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25 Cult Crime Movies That Are Worth Your Time

20 April 2016 | Features, Film Lists | by Raul J. Vantassle

cult crime movies

The crime film is probably the most popular type of film genre, yet may not actually be considered a genre at all. It is an element that is contained in many other film genre and subgenres; such as gangster films, film noir, prison films, caper films, westerns, lawyer films, police films, comedy, slapstick, and so many more.

It can pretty much be an important part of any type of genre. It has a long history that started out with the silent era and Sherlock Holmes films and has changed and evolved in many ways since then.

The popularity in crime films is because it provides us as the viewer with two desires; “the desire to enter a criminal world most of them would take pains to avoid in real life, and the desire to walk away from that world with none of its traumatic or fatal consequences” [1].

It is the window into a world of criminals, convicts, police, lawyers, avengers, murders, rape, violence, and victims that we are both universally afraid to visit in the real world and yet we are so strongly attracted to this world. That is the reason why crime is popular in movies, television, and literature.

In each of these mediums, crime is popular in both fiction and non-fiction. CSI and other similar television programs are some of the most popular fictional shows on television, while televised trials and documentary crime series are popular forms of true crime. Just like television, there are movies about crime and the documentary films devoted to true crime accounts.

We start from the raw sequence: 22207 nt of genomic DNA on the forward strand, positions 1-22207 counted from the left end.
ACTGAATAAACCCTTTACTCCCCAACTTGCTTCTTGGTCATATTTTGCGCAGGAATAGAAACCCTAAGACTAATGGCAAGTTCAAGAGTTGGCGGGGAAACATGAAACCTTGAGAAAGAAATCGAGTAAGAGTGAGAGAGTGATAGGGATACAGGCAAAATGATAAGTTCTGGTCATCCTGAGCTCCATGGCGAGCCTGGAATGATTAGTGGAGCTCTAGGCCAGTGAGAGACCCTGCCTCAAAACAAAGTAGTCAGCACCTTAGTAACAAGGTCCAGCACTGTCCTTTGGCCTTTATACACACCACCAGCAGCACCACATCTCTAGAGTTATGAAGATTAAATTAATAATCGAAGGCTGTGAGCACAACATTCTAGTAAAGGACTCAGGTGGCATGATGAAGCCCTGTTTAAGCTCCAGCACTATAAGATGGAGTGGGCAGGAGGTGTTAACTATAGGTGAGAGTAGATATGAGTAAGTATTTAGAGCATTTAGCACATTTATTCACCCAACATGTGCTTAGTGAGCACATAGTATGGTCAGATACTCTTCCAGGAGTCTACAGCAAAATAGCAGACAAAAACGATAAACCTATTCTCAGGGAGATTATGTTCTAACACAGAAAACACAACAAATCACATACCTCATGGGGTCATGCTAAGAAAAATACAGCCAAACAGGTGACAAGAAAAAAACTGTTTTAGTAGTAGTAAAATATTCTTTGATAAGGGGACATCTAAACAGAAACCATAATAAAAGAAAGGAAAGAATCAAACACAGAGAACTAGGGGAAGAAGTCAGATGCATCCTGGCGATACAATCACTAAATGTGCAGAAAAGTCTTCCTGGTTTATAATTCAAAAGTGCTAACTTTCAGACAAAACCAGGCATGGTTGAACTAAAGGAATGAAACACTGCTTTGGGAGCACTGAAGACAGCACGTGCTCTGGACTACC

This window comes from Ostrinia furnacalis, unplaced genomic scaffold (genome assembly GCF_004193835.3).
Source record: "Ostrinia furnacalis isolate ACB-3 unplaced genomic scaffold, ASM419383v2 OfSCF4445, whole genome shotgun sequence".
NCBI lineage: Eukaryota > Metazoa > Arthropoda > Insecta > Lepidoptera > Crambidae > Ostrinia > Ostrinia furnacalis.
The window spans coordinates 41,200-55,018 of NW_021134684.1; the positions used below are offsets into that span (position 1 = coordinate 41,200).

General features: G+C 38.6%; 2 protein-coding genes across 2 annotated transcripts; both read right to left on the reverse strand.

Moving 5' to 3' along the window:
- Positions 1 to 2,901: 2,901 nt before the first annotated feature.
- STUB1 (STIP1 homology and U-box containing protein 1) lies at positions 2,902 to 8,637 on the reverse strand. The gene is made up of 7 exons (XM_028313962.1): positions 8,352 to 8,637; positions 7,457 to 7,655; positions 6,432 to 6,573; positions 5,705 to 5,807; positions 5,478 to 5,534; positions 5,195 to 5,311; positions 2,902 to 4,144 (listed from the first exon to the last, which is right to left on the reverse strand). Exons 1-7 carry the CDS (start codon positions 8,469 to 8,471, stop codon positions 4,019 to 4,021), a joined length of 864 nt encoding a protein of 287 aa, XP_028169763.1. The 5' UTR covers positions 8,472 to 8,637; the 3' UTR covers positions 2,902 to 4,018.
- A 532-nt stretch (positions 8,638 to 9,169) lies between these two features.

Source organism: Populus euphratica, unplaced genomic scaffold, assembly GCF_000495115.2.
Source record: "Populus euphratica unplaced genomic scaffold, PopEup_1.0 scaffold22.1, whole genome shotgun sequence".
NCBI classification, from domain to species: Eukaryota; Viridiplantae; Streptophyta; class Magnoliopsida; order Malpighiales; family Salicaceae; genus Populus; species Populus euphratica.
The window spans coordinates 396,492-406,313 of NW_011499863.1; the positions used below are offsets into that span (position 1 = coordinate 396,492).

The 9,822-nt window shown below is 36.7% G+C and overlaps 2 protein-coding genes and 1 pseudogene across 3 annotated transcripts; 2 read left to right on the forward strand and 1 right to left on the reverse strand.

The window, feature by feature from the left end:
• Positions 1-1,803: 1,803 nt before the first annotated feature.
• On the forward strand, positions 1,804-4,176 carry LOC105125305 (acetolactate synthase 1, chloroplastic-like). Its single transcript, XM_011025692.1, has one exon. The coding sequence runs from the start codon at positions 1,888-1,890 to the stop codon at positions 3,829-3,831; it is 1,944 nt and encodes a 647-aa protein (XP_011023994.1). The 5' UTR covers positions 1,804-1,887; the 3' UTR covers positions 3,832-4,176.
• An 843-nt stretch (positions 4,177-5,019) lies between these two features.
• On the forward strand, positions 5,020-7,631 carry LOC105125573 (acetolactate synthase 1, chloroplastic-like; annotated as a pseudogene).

Literature has the same thing, with pulp novels versus true crime stories. How many films, documentaries, and books have been done on just Charles Manson and the Tate-LoBianco Murders? That is just one incident that shows our obsession with this criminal world.

Several things have to be featured in order for a film to be considered a crime film. First, there has to be some sort of crime; it can vary on the type of crime committed, how the filmmakers present it, and how the characters react to the situations around them [1]. There are varying arguments between film critics about the other element that actually defines a crime film.

Some believe that the criminal has to be the central character or group of characters involved in the plot in order for it to be considered a crime film [1]. Other critics believe in a “triangular model of crime films, in which the films are distinguished by their emphasis on one of three parties involved in every crime: the victim, the criminal, and the avenging detective” [1].

This list contains a little bit of everything, with at least one film from every decade between 1940 and 1990. Some of the more popular cult films have been intentionally left out in order to focus on other ones that maybe somewhat more obscure, so that is why there is no Reservoir Dogs, the Big Lebowski, Blue Velvet, Taxi Driver, and so many others.

This list is a varied collection of cult films and trashy pictures; all ranging between being critically hailed, being exploitative and controversial, and being considered so bad that they are great.